# Solar Position

This collection of routines computes the solar position for points in time. The topocentric solar parameters are illustrated in **Figure 4**, which shows a panel tilted at angle β and offset from due southern orientation with an aspect angle γ.

### Figure 4. Solar Angles for a Tilted PV Panel

PlantPredict implements the Solar Position Algorithm (SPA) for Solar Radiation Applications by Reda and Andreas,

as described in the NREL report, TP-560-3402.

## Inputs

## Outputs

## Algorithm

The SPA is implemented as-is, with ΔT: *TT-UT* (difference between the Earth rotation time and the Terrestrial

Time), assumed to be fixed at 67s.

## References

Reda, I., Andreas, A. Solar Position Algorithm for the Solar Radiation Applications. NREL Technical Report NREL/TP-560-3402

# Site Pressure

This function empirically computes the nominal station pressure given the site elevation.

## Inputs

## Outputs

## Algorithm 1 (Physical)

## Algorithm 2 (Empirical)

## Where:

## References

Wallace, John M., and Peter Victor Hobbs. Atmospheric Science: An Introductory Survey. Pp. 55-60 1977, pp 55-60

# Sunrise & Sunset

This routine computes the approximate sunrise and sunset times given the site coordinates and the declination angle, previously computed as part of the solar position equation.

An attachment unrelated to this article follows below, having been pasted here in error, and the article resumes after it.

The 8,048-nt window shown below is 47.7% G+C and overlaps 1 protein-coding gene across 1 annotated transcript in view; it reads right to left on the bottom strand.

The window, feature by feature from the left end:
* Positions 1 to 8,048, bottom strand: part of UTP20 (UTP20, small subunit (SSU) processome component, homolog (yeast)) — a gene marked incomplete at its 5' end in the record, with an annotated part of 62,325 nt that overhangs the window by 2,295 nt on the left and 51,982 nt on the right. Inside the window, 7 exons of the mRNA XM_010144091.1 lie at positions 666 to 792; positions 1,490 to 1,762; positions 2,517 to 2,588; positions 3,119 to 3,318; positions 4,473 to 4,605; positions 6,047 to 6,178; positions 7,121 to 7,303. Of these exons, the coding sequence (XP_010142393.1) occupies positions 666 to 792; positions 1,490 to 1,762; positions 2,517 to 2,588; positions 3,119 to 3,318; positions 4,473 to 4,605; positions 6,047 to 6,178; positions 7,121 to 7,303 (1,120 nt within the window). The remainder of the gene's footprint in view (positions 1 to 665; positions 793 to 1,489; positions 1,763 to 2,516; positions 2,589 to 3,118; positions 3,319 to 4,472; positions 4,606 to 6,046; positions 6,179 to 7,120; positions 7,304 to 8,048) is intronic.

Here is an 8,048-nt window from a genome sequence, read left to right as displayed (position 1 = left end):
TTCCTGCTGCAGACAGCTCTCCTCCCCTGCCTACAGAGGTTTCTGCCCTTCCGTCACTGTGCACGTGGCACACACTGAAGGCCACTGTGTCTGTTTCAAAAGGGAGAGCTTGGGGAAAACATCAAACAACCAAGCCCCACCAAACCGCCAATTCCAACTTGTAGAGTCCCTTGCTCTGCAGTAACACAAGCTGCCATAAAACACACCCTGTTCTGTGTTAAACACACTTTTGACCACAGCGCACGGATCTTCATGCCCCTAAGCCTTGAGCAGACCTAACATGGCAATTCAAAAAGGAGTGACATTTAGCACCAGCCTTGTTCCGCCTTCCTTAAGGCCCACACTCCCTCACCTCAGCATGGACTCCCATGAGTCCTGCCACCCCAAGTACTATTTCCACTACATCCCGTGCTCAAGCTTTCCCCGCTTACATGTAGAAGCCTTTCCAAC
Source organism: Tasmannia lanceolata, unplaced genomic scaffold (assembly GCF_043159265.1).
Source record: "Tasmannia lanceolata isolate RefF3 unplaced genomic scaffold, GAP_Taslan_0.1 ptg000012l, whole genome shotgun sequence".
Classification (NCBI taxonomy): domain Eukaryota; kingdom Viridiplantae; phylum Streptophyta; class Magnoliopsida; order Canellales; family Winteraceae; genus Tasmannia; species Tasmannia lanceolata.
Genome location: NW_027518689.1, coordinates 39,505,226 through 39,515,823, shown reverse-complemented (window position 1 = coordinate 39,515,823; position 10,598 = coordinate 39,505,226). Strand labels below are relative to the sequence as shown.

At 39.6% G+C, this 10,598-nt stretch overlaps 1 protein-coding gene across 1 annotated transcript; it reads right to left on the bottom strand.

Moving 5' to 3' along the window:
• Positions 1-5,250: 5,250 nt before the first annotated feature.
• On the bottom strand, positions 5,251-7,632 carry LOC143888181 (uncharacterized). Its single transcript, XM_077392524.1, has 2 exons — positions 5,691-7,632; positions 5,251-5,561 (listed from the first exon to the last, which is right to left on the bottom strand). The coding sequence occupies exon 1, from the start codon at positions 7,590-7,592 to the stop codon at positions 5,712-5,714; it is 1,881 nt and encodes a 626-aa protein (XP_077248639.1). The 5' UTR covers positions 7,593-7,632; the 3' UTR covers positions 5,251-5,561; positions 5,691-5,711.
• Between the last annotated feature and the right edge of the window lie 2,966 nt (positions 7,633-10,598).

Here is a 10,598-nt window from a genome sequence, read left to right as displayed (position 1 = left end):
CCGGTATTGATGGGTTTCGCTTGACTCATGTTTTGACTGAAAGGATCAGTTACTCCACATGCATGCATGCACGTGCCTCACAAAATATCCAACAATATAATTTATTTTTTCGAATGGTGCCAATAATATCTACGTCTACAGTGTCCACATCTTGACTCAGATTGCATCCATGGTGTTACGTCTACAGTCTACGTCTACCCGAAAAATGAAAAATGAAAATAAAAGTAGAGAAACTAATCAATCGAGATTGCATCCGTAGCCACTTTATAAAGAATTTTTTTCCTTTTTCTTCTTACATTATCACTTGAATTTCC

## Inputs

## Outputs

## Algorithm

1.) Find the sunrise and sunset times assuming the standard refraction of the sun at the horizon with the midpoint

of the solar disk about 0.833° below the horizon.

## References

http://www.srrb.noaa.gov/highlights/sunrise/solareqns.PDF

# Atmospheric Refraction Correction

This function computes the apparent shift in the solar elevation angle caused by atmospheric refraction. Note that the output is a positive number; i.e. near the horizon, the solar disk appears higher in the sky than its true position. The apparent elevation is the true (geometrical) elevation plus the correction factor.

## Inputs

## Outputs

## Algorithm

### Where:

## References

Reda, I., Andreas, A. Solar Position Algorithm for the Solar Radiation Applications. NREL Technical Report NREL/TP-560-3402

# Tilt Angle

Three different types of DC Field tilt technologies are supported by PlantPredict: fixed tilt, seasonal tilt, and horizontal-axis tracking. These three are mutually exclusive and can be configured as part of the DC Field definitions. They impact the available plane-of-array irradiance and row-on-row shading.

# DC Field Fixed Tilt

This is the base case. The tilt angle of the DC Field is static and set for all simulation time.

### Inputs

### Outputs

### Algorithm

# Seasonal Tilt

This is a variation of the fixed-tilt case, where the effective tilt angle depends on the 12-month lookup table of desired tilt angles as defined in the DC Field definitions.

### Inputs

### Outputs

### Algorithm

Set the instantaneous tilt angle for time t according to the by-month lookup of array tilt angles, where n=1:12:

# Tracking